Monday, 12 March 2012 17:36
QUOTE OF THE WEEK..."Opportunities? They're all around us...there is power lying latent everywhere waiting for the observant eye to discover it." --Orison Swett Marden INFO THAT HITS US WHERE WE LIVE... It shouldn't take a particularly observant eye to see the historic affordability available to home buyers, thanks to current home prices and mortgage rates. The National Association of Realtors (NAR) Housing Affordability Index reached a 42-year high in January. An index of 100 represents a median-income family's ability to afford a median-priced, existing single-family home, with a 20% down payment and mortgage payments at 25% of gross income. January's record reading was 206.1!
Freddie Mac's chief economist commented, "the typical family had more than double the income needed to purchase a median-priced home in January." There's also talk about prices finally bottoming out. Data aggregator CoreLogic's National Home Price Index in January was at its lowest level since January 2003, and their chief economist noted prices are "not far from the bottom." Finally, the NAR forecasts existing home sales UP 6.8% for the year. BUSINESS TIP OF THE WEEK... Pay attention to the little stresses in your work. They're usually easy to fix, but if you ignore them, you can wind up with a whole bunch that add up to one big stress.
DOW, OW! OTHER TWO, UP... Investors responded to the now usual combination of better and worse than expected economic news by sending the Dow down, but keeping the other two market indexes up for the week. Monday's ISM Non-Manufacturing showed slightly stronger than expected growth among service businesses. But our economy is now globally connected, so it wasn't good that China dropped its 2012 growth forecast to 7.5%, the lowest in eight years, and Eurozone Q4 GDP shrunk 0.3%. Meanwhile, our trade deficit ballooned in January to $52.6 billion.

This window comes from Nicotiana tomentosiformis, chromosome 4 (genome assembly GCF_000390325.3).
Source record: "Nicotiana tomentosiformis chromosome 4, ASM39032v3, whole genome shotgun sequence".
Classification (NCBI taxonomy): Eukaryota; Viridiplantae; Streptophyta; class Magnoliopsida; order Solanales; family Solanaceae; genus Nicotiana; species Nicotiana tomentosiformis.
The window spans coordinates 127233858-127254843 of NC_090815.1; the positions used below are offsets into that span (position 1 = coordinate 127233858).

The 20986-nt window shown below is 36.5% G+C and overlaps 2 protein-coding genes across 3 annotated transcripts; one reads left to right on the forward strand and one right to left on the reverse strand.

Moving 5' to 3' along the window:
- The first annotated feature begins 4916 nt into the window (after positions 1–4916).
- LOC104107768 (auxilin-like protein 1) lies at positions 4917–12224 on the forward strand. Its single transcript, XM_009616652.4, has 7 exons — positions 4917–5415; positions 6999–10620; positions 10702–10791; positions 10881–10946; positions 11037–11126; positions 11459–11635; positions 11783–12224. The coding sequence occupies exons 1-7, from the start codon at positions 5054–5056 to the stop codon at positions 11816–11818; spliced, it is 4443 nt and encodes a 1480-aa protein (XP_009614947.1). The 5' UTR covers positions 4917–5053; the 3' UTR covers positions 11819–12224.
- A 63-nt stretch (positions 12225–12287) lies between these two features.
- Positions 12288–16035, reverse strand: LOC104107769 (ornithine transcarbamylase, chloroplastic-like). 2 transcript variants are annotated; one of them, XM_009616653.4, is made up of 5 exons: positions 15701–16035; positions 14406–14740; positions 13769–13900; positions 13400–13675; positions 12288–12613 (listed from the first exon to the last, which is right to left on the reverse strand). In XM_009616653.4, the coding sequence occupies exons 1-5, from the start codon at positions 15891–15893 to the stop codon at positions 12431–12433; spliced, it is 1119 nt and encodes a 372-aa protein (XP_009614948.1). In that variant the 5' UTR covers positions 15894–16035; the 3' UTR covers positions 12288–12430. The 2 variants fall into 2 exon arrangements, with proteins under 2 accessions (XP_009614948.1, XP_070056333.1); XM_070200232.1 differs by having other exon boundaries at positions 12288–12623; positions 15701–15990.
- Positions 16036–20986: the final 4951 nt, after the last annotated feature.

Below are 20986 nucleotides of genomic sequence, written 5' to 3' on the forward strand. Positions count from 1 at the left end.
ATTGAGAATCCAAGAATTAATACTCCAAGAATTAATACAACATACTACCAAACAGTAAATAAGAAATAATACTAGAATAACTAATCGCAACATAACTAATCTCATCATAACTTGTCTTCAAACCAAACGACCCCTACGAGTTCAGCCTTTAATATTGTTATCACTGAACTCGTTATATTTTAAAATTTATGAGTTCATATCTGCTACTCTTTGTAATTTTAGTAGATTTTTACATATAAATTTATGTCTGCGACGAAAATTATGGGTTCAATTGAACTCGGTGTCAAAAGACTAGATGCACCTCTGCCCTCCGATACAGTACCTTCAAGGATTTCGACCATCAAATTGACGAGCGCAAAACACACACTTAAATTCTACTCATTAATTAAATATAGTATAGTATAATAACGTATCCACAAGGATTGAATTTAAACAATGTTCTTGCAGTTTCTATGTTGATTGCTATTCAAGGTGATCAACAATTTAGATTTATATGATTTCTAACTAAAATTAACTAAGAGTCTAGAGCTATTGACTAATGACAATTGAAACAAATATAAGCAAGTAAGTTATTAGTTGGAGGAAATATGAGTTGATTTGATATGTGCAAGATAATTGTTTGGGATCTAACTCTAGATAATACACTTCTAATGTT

There were enough negative vibes to dampen investor optimism over the February Employment Report's gain of 227,000 nonfarm jobs. The unemployment rate remains 8.3%, with almost 13 million out of work. There are 8.1 million "involuntary part-time workers" who want a full-time job but can't find one. And over half the increase in professional and business services jobs were in temporary help services. So the housing market still isn't seeing the jobs recovery it needs.
For the week, the Dow ended down 0.4%, at 12922; the S&P 500 closed UP 0.1%, to 1371; and the Nasdaq went UP 0.4%, to 2988.
Better than expected economic data, plus a Greek debt agreement, sent bond prices lower. But details of the Greek deal kept worries alive, sending investors back to the safety of bonds. The FNMA 3.5% bond we watch ended the week down .06, to $103.08. The national average rate for 15-year fixed mortgages hit a record low in Freddie Mac's weekly survey, while national average rates for all other mortgage types continued near record lows.
DID YOU KNOW?... A company's Market Capitalization is the value of all outstanding shares, calculated by multiplying the total number of shares by the current market price of one share.
RETAIL SALES, THE FED AND INFLATION... Tuesday gives us Retail Sales for February, predicted to be flat, excluding auto sales, but up a bit when you include them. A few hours later that day, we'll have the FOMC Rate Decision from the Fed. No one expects them to touch the Funds Rate, but their Policy Statement will be scrutinized for its take on the economy.
The Fed keeps an eye on inflation, but we won't get those readings until Thursday's February wholesale PPI inflation and Friday's CPI consumer inflation. They're both forecast to be up overall, but the Core numbers, which exclude volatile food and energy prices, are what the Fed pays attention to. They should be up just a bit, but within Fed guidelines.